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Anchored by a powerhouse performance from Maggie Smith, "Episode Six" utilizes an open house to expose the problems behind the Abbey walls.
Even as the episode went meta, various plotlines picked up their pace. Several romances, for example, moved forward rather fast.
In the same way that banks can become too big to fail, so historical dramas can become too successful to care if they indulge in cliché.
If there's one thing this show has relied upon as it limps to the end, it's bland pronouncements.
Mary kinda-sorta used another one of Anna's check-ups in London as an excuse to see Henry, this time bringing Tom along for the ride. Edith almost joined them, but I'm really glad she didn't, as it afforded us this glorious exchange between the sisters.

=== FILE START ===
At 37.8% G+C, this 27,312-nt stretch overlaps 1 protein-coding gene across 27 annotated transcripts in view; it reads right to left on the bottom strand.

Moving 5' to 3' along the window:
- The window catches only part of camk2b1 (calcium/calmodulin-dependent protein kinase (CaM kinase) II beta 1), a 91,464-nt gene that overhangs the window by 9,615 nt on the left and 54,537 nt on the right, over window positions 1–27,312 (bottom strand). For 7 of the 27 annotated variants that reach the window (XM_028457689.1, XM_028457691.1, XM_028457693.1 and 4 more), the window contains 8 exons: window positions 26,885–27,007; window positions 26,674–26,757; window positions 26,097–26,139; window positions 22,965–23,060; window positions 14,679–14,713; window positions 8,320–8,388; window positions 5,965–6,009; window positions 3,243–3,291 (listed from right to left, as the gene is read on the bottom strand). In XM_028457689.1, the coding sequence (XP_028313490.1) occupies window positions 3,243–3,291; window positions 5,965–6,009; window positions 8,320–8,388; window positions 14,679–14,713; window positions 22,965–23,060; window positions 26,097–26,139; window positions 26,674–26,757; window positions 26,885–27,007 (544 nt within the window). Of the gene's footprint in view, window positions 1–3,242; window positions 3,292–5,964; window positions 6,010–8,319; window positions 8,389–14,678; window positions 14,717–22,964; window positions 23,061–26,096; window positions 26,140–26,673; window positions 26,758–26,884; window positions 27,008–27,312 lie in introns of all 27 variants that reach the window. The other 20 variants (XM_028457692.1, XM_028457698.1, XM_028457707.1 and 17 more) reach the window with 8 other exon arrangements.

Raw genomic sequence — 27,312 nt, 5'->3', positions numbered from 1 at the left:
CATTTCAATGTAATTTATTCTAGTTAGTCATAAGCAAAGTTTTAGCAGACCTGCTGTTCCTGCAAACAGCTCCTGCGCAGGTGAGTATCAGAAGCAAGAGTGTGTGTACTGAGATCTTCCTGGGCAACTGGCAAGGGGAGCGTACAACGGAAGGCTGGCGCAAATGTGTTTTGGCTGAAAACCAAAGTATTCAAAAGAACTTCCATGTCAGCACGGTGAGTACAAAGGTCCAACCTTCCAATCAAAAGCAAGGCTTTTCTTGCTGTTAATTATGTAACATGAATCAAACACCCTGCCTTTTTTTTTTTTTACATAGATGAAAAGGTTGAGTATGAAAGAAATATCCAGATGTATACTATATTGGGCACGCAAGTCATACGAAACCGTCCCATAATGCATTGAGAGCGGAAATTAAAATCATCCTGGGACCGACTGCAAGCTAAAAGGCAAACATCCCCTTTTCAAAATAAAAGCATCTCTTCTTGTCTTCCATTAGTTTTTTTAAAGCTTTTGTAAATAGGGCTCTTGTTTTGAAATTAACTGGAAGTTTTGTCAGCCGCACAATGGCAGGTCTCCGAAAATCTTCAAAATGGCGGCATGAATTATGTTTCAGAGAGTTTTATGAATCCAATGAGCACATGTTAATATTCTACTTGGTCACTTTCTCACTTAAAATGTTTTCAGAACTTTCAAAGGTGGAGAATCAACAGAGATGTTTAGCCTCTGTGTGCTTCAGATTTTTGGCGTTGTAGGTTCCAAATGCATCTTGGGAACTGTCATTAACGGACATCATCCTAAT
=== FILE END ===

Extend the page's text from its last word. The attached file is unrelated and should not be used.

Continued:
It's a tribute to Rob James-Collier's nuanced performance that he has so fully humanized Thomas. He's always been more than a one-note villain and his grief is now palpable.
It looks like the hospital drama has finally reached its end, thankfully. Though the family drama is only just beginning.
It's always rather easy to overlook Cora's contribution to the proceedings, but I was touched by her quiet feminist throwdown with Lord G.
Cue a hilarious montage of Edith, Mary and Cora making [Downton history] up as they go along.
For as often as Downton Abbey reminds the viewers and its characters that the real world is constantly evolving, even in the bubble of the upper class, the series takes a special pleasure in demonstrating how little some people change.
There's something especially delicious and amusing about watching the family's complete ineptitude when forced to act as docents.